Subpoenas are court orders that command you to give a deposition, produce documents, or appear at a trial in a dispute between two other parties. At first glance, they may seem harmless. You might wonder: What’s the trouble with answering a few questions?

Subpoenas are often precursors to claims being filed. Depending on how you handle the subpoena, you could go from being a witness to a defendant, says Laura Prouse, Director of REAP/REALAX Data Analytics at CRES, A Gallagher Affinity Division. CRES is a Texas REALTORS® risk management partner.

For example, consider a situation where you were the seller’s agent, and the buyer sues the seller over alleged non-disclosure issues. You receive a subpoena from the seller’s attorneys because they want to talk to you about the sale. Wanting to assist your former client, you think there is no harm in responding to the attorneys’ questions. Your answers may be gathered as part of the lawsuit’s discovery process.

Here’s how to protect yourself when faced with a subpoena.

Inform your broker and contact your errors and omissions (E&O) insurance provider as soon as you’re subpoenaed. “Many policies have subpoena assistance coverage but with short reporting deadlines,” Prouse says.

Getting legal assistance is your best defense in avoiding mistakes. “Do not handle a subpoena without legal assistance,” she says. If you have an E&O policy with subpoena assistance, your insurance carrier may be able to provide some names of attorneys to help you.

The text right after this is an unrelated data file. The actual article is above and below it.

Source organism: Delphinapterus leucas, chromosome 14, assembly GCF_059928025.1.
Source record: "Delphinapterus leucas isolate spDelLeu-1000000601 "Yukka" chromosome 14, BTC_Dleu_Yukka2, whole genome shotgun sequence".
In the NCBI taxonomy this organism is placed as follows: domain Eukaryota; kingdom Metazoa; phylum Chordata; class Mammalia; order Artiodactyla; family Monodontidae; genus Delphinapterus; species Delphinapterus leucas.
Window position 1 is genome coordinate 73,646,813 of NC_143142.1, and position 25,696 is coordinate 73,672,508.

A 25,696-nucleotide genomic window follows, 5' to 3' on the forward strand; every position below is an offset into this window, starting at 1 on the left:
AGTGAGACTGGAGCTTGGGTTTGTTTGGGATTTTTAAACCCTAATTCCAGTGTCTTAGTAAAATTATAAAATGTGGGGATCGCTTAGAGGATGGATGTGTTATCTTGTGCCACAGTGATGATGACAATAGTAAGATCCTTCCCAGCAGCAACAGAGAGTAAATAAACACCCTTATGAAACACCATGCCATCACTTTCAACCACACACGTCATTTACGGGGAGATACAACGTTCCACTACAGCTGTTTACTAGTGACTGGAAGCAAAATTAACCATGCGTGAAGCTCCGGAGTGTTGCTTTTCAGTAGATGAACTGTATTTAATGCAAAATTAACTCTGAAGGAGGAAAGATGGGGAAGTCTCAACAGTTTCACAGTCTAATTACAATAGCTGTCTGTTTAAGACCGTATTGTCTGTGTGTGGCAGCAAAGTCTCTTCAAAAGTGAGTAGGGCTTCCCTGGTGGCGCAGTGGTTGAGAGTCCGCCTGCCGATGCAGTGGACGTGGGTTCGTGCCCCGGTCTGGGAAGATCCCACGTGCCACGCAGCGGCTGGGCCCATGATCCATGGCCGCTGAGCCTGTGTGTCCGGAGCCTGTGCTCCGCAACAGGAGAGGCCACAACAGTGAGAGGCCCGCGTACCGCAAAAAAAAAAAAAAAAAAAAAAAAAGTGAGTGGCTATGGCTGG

“An attorney can determine if the subpoena is proper,” she says. “The attorney can raise objections and review the document. The attorney can prepare you to testify or give a deposition.”

One reason for being cautious is you don’t know the background of the subpoena. Agents and brokers tend to be customer service-oriented people who are eager to help. Even though you had a great relationship with your client, you think the transaction went smoothly, and you want to help, you need to be mindful that there is a reason you have received a subpoena in someone else’s dispute.

“In the past year, we have seen an uptick in subpoenas in Texas,” Prouse says. “We don’t know yet exactly what is driving this increase, but it could be related to the sales frenzy in the market.

“It’s the nature of the beast that if you are practicing real estate, you are exposed. Even if you do everything right, you can still be included in someone else’s legal action or claim.”

Prouse notes that having an E&O policy with subpoena assistance is a great benefit. “Current statistics show that an average cost for handling a subpoena in Texas is about $7,000, which is higher than the national average. Without coverage, hiring an attorney to help with a subpoena can get expensive.”

You don’t need to be afraid of subpoenas, but don’t treat them lightly—and do not ignore them.